Rising waters have Conway residents hoping for the best and fearing the worst
Crabtree Swamp sits behind Jim Shelley’s Conway property and he walks along his yard pointing out the dark lines about four feet up on each trunk in the distance.
The lines show the high water mark during Hurricane Matthew flooding.
Three days ago, Shelley could have walked next to the trees to show the marks, but on Sunday he was stopped yards away. Now the recently dry swamp is replaced by waist-high water just in the distance that inches closer to those lines.
“In Matthew, it went all the way up almost to the apartment behind my house,” Shelley said of the flood waters, expecting Florence to be worse. “I’m afraid it’s going to get into the apartment. If it’s two feet higher it will probably get into the garage and things like that.”
Shelley, like other residents near Busbee Street in Conway, are left with nothing to do but wait for the flood waters expected to reach their maximum height later this week.
Busbee Street saw extensive flooding following Hurricane Matthew and expects the same for Florence.
Shelley put a measuring stick in the swamp on Saturday and by Sunday only the top few inches were visible above the waters. He said the level rose by two feet overnight.
With rising waters, Shelley said he didn’t plan to flee his home though he would like the floods to stay below the dark tree lines.
“This home was built in 1957, and it’s never flooded,” he said.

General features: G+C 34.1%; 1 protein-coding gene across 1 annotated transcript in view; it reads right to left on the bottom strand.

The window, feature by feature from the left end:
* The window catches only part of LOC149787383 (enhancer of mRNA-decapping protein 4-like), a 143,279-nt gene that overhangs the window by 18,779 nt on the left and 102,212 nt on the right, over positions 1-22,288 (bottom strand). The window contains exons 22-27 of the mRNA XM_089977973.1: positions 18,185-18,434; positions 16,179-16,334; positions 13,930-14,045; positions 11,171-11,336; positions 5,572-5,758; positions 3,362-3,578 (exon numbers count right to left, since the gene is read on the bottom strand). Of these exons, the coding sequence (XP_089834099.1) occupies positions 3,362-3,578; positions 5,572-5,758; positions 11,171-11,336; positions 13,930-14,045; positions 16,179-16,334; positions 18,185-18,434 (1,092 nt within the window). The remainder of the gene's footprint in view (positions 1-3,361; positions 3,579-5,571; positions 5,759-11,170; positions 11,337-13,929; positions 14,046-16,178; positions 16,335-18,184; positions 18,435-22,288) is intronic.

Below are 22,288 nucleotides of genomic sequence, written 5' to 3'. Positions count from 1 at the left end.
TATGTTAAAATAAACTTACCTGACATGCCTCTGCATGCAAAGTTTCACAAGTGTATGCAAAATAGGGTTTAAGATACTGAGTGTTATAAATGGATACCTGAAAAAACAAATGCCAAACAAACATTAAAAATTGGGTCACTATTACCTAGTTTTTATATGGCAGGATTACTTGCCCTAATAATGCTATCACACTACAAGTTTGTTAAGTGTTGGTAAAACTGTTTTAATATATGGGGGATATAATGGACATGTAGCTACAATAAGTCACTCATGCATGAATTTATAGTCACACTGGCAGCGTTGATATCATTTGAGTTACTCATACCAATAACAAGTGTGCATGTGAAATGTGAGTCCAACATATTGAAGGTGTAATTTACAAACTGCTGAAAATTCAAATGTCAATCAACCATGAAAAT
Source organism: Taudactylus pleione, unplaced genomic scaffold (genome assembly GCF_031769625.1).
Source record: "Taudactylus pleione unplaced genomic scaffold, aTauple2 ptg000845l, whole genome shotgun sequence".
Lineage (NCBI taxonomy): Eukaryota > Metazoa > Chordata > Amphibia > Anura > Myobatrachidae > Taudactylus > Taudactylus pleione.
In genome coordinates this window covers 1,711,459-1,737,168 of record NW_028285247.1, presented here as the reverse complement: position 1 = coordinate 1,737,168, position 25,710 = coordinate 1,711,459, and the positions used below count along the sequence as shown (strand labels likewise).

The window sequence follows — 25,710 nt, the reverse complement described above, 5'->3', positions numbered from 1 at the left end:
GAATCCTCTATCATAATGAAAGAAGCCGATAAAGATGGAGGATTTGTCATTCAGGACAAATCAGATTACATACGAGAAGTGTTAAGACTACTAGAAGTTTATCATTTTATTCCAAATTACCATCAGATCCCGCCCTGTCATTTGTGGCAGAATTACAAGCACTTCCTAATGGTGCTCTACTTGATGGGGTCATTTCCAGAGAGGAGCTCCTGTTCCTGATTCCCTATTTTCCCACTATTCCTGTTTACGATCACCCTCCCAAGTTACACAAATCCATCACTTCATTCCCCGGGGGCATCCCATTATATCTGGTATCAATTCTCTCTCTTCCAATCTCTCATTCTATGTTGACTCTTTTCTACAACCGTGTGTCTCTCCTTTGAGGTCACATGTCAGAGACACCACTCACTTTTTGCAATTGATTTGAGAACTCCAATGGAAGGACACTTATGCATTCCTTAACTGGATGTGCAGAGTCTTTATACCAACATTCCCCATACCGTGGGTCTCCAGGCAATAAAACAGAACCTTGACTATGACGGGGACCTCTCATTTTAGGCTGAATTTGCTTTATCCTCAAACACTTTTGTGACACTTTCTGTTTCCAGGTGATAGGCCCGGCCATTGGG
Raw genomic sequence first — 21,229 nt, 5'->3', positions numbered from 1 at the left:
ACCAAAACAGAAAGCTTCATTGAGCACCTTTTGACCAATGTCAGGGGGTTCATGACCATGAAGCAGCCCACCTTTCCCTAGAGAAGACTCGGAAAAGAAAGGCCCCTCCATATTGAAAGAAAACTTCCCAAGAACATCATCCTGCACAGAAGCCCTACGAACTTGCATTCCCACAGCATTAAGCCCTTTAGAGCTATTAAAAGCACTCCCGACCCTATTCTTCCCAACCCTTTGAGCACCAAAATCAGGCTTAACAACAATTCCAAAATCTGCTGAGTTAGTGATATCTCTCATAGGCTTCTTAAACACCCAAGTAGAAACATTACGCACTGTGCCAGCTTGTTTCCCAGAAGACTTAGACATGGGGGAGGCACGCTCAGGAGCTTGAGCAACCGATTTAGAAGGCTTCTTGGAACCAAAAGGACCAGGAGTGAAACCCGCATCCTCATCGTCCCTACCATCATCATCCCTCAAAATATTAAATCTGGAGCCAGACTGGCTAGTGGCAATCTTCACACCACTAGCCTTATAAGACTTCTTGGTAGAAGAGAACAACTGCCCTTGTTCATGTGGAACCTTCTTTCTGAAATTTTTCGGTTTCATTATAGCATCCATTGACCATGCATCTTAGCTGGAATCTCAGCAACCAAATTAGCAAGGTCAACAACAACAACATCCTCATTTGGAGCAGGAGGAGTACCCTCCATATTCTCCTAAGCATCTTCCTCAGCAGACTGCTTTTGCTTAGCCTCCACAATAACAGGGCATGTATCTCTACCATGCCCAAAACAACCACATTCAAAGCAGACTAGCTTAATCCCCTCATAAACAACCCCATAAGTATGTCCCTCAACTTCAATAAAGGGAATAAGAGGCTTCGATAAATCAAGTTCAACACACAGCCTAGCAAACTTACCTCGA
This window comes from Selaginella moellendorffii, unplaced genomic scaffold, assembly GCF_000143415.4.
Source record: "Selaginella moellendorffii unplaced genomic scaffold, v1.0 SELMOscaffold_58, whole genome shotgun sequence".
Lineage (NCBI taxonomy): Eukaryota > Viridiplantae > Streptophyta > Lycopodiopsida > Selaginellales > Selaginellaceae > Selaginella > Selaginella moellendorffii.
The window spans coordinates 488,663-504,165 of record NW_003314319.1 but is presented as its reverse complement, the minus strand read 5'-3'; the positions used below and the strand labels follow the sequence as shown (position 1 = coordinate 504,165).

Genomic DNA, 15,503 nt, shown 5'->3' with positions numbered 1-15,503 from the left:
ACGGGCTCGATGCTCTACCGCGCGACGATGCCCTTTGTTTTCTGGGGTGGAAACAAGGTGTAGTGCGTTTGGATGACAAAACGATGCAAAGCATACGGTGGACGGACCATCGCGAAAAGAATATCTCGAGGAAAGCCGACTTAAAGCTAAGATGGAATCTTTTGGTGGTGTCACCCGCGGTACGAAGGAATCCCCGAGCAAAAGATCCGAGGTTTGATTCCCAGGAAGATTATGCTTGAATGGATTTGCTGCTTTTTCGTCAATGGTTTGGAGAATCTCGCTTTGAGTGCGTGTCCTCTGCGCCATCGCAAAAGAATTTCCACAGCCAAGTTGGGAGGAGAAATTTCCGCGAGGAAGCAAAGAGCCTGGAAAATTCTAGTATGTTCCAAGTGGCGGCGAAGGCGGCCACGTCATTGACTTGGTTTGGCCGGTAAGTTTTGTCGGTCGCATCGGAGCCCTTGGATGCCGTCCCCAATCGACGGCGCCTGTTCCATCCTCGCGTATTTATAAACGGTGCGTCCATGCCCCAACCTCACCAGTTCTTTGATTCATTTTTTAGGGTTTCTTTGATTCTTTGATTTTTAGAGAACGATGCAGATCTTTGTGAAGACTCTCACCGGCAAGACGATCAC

Standing water already blocked some roads in the neighborhood including Long Avenue Extension. In one area, the impending flood started to cover roads near Trinity church. The knee-deep waters also surrounded a home across the street.
Neighbors cleared down branches from Florence and worked to place sandbags around their home ahead of more floods.
Waters already covered a couple of chairs in Lex Johnson’s yard and were looking to do the same to a bench a bit farther inland. Police already blocked off the road leading to his home.
The flowing water in a yard might concern some, but Johnson said it was a good sign. If the swamp water moves that means it’s still feeding into the nearby Waccamaw River. When the river current stops, the swamp follows and floods grow.
“It gets more uncomfortable every time this happens,” Johnson said as rains from the last bands of Florence pounded his already soaked clothes.
Johnson said he’s been watching river monitoring stations and elevated the furniture in his home. He joked that he had a boat so if the floods get too high, he will load up his wife, a couple of dogs and escape to safety.
“We can get to dry land if we need to,” he said.
Flood waters after Matthew reached the steps of Johnson’s home. Another two feet higher and his floors would have been underwater. He hopes Florence stays at the steps.
“You got to ask for all the prayers,” Johnson said, “and thank Him in the morning when you see grass.”